Competing Liabilities: Responding to Evidence of Child Abuse that Surface During the Attorney-Client Relationship
Kevin Adams, a practicing attorney in Maine, represents John Brown in a dispute with Brown's landlord. Brown is facing eviction as a result of his inability to pay the rent. Over the course of the representation, Adams has come to believe that Brown is abusing his son. Brown--who is working two jobs but still cannot pay his rent--has told Adams of the incredible pressure he is facing. Brown has admitted that the pressure is getting to him and that he feels bad that he has been “taking it out on the kid.” Brown also told Adams that he had been attending anger management meetings, but that he no longer had time to participate. Adams has met Brown's son on two occasions. At the first meeting, Brown's son had a black eye and at the second meeting, Adams could see that Brown's son had bruises all over his arm. The last time Adams met with Brown, Brown mentioned that he had spent the previous evening in the emergency room of the hospital because his son had broken his arm. What should Adams do in this situation? And, is that different from what Adams can do? Could a failure to report suspected abuse expose Adams to future civil liability for the child's injuries under the theory of “failure to warn?” On the other hand, is Adams's ability to report this suspected abuse constrained by professional ethical rules that protect information gained in the course of representation? Could disclosure of such information actually subject Adams to disciplinary action from the Board of Bar Overseers? To answer these questions, an attorney must consider and evaluate his or her obligations under tort law, ethical rules, and legislative enactments. This Article will consider these competing “liabilities” and will argue that an attorney in Maine has the discretion to report child abuse without violating her ethical or legal obligations. Although this Article calls for a policy of “permissive reporting,” it concludes that any attempt to mandate reporting would be a misguided attempt to protect children. A discussion of an attorney's legal and ethical relationship to the reporting of child abuse is impossible without first considering the nature of the crime of child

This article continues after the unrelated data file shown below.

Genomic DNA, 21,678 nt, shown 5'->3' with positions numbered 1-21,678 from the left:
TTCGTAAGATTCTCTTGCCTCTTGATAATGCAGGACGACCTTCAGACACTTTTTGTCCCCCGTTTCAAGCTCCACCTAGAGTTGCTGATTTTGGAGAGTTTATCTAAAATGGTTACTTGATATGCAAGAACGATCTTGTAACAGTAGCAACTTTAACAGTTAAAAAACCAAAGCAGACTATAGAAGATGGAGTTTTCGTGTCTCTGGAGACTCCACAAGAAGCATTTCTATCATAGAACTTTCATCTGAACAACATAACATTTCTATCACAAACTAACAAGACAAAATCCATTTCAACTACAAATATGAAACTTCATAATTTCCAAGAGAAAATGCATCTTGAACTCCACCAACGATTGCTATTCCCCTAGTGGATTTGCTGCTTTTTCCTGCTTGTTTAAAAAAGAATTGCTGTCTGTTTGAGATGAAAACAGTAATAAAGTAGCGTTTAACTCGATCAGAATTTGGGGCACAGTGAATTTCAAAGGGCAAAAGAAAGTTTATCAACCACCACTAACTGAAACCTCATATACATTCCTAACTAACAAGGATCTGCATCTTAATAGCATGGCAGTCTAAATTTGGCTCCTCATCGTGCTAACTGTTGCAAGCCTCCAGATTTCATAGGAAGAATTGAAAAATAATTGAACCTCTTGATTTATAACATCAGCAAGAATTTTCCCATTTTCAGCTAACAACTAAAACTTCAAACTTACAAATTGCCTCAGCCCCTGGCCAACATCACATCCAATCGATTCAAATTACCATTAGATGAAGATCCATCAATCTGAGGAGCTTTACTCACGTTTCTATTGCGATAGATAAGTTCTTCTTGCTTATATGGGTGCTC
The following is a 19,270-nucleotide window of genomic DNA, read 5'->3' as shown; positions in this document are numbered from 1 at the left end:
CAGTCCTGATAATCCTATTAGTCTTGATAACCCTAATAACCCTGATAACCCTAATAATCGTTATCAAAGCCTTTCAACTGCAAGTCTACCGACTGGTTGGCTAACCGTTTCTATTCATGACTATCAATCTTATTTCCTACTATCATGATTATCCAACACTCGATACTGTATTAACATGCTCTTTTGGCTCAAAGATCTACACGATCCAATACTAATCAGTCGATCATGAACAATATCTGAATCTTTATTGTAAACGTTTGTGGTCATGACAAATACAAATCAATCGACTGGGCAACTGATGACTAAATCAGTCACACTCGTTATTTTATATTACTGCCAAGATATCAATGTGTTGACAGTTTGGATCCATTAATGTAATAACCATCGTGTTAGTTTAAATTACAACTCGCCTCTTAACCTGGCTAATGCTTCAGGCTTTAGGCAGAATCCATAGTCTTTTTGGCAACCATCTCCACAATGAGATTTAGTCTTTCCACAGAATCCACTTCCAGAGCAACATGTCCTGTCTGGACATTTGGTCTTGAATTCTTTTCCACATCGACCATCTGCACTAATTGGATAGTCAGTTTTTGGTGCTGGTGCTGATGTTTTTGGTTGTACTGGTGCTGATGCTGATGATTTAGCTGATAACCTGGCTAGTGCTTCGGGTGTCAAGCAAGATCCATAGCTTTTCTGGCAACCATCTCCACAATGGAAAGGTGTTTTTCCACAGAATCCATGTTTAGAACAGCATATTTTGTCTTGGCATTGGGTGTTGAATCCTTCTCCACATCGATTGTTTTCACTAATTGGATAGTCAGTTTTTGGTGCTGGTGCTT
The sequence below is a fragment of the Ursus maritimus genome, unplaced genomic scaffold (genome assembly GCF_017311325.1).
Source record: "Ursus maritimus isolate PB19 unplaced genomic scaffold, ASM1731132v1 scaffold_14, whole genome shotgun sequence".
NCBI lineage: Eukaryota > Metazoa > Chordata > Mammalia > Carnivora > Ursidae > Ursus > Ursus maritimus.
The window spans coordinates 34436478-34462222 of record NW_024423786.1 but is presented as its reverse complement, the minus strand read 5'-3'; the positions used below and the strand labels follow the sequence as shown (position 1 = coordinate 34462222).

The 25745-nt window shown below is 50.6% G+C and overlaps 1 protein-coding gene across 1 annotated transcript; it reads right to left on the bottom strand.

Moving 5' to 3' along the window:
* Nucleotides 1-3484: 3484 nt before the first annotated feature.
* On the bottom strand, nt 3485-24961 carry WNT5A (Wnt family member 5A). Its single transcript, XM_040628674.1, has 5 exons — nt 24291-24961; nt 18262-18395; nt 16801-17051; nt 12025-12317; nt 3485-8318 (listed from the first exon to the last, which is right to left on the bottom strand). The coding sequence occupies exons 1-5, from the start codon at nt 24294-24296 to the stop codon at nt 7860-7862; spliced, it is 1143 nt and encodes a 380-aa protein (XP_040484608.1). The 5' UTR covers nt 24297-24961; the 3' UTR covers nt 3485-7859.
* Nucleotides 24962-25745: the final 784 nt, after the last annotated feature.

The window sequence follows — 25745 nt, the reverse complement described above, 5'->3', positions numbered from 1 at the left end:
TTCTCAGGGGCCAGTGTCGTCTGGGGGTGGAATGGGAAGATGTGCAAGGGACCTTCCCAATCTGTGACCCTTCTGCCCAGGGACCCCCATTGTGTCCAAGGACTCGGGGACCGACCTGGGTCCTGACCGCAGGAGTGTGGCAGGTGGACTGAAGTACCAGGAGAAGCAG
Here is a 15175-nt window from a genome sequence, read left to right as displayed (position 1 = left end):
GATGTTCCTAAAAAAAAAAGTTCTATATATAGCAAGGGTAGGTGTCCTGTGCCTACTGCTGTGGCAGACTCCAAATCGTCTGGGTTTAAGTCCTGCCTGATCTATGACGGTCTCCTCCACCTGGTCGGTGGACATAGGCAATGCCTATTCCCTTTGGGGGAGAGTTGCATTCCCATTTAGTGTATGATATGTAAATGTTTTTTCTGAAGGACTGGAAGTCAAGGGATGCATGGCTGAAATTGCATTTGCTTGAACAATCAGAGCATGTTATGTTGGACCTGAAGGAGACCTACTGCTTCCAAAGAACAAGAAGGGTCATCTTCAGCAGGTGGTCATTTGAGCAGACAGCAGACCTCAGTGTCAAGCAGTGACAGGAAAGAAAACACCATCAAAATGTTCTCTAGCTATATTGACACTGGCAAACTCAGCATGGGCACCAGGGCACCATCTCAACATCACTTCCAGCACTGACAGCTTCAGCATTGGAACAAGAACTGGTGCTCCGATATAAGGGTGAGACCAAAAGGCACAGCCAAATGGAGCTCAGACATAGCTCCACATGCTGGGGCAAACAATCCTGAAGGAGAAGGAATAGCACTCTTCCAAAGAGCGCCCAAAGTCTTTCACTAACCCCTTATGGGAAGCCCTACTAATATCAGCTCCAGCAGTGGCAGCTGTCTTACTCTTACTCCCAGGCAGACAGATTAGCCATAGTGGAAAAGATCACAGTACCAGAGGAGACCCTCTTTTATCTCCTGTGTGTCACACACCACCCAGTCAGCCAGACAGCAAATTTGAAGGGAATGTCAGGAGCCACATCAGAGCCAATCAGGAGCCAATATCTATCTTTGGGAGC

Competing Liabilities: Responding to Evidence of Child Abuse that Surface During the Attorney-Client Relationship,
Me. L. Rev.
Available at: https://digitalcommons.mainelaw.maine.edu/mlr/vol51/iss2/4
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